The College of Charleston’s Pearlstine/Lipov Center for Southern Jewish Culture and the Jewish Heritage Collection (JHC) are pleased to announce the launch of the 2020 webpage of Mapping Jewish Charleston, bringing the story of Jewish life in the Lowcountry up to the present.
Beginning with the first Jewish settlers in Charles Town in the late 1600s, this online exhibition weaves together original documents, photographs, topical essays and interactive maps to explore how religion and local culture have accommodated one another – and occasionally clashed – over the past 300 years.
From the Holocaust Memorial in Marion Square to Chabad’s Center for Jewish Life in Mt. Pleasant, Mapping Jewish Charleston/2020 surveys 24 sites of Jewish interest – some prominent, some little known, some recent, some venerable. Designed as a tour guide, an educational tool and a scholarly reference, the free digital resource complements three earlier historical views. The 1788 map provides a sense of the fabric of Jewish life in an early American port city. The 1833 map illuminates the social history behind Charleston’s famous Jewish reformers. The 1910 map draws attention to the important – and underexplored – history of Eastern European Jewish immigration to southern cities.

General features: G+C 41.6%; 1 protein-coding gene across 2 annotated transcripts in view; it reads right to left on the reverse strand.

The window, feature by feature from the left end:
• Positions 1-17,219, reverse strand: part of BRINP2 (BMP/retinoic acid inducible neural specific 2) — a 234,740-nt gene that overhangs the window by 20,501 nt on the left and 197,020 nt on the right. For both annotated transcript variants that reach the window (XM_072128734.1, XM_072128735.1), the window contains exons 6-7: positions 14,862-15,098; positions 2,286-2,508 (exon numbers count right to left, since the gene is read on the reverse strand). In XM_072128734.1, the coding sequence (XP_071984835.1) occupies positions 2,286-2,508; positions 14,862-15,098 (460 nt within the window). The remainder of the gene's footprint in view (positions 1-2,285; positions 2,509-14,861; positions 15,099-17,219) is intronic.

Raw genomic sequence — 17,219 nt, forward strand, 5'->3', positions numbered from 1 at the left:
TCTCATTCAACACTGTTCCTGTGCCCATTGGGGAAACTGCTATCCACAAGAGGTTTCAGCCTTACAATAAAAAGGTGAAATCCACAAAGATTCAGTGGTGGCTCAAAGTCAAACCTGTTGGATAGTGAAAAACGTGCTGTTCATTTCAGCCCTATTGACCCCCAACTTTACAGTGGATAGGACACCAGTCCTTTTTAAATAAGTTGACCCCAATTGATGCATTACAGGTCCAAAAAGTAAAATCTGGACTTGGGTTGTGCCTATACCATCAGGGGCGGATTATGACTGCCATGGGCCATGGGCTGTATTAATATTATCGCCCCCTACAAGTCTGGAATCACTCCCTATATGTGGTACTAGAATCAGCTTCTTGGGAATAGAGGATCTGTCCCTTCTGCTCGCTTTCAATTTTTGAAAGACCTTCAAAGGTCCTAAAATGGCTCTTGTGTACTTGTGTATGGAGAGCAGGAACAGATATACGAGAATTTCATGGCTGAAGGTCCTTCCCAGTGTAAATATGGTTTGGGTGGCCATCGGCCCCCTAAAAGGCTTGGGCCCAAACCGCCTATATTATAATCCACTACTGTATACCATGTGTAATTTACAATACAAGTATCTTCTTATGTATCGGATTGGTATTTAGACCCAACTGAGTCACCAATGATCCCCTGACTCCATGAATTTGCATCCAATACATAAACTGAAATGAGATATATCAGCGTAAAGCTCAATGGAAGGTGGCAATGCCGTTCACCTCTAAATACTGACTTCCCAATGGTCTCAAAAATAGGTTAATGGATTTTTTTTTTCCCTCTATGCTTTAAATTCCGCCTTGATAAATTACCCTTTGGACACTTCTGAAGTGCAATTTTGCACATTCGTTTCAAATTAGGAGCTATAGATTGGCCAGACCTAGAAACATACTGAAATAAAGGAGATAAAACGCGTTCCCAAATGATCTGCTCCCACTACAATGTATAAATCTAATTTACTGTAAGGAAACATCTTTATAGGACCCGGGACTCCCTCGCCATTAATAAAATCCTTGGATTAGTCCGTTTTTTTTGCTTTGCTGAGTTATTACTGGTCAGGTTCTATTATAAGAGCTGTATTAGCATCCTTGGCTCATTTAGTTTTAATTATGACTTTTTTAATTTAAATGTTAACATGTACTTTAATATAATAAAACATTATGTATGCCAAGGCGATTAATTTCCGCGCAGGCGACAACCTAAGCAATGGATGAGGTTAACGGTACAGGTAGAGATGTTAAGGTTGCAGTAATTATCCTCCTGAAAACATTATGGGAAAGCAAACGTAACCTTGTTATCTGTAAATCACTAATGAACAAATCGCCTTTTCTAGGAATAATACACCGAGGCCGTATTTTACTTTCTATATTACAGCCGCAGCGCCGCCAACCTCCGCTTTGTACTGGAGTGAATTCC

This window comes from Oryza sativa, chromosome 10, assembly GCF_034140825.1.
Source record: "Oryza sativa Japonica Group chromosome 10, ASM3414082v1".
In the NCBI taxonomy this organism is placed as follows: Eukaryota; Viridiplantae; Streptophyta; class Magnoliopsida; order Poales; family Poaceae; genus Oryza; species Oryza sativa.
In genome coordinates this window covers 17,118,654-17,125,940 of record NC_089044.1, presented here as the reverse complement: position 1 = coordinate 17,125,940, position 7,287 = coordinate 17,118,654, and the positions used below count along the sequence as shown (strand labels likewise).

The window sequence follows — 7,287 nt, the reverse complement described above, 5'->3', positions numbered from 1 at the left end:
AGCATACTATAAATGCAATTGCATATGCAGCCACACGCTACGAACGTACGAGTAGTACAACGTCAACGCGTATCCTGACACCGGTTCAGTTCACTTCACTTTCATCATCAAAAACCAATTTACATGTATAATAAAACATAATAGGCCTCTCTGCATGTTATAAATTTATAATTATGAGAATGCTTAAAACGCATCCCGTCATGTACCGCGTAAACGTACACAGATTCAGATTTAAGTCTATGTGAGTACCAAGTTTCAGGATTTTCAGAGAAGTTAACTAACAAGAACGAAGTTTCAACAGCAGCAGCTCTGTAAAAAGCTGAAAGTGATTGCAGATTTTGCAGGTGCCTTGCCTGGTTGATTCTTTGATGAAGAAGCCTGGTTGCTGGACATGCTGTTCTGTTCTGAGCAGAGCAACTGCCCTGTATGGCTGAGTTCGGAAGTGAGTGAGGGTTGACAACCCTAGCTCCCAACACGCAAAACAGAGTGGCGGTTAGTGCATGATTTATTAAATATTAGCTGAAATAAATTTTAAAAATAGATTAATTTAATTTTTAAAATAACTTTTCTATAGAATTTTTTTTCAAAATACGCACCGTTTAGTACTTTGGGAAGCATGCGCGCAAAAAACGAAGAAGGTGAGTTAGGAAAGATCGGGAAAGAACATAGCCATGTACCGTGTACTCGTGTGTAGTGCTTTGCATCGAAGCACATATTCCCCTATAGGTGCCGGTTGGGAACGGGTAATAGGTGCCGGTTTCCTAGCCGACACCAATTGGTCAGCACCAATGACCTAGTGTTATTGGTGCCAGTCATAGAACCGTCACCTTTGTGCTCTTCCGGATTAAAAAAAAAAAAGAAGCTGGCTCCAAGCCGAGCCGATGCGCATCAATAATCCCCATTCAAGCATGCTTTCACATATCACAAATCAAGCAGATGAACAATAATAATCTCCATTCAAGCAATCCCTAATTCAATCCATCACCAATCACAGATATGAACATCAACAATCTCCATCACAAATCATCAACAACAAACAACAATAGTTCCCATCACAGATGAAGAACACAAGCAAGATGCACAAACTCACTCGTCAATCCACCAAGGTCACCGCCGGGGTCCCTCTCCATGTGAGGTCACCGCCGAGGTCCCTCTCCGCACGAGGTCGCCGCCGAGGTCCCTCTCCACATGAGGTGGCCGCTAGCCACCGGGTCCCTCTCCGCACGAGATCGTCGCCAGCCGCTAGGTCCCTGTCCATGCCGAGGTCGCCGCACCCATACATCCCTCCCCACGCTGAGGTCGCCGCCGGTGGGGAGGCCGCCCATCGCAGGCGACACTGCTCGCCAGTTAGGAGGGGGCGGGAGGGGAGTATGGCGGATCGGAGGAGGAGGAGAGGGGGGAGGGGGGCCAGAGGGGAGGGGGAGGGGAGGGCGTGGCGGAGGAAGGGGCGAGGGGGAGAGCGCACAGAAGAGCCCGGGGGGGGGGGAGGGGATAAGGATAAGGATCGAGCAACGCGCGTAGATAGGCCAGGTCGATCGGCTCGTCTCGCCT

Mapping Jewish Charleston features new work by the city’s celebrated photographer Jack Alterman and materials from JHC’s rich archival repository, which includes manuscripts, oral histories, photographs, memoirs, genealogies, home movies and other invaluable artifacts, all available to the public, many accessible online through the Lowcountry Digital Library.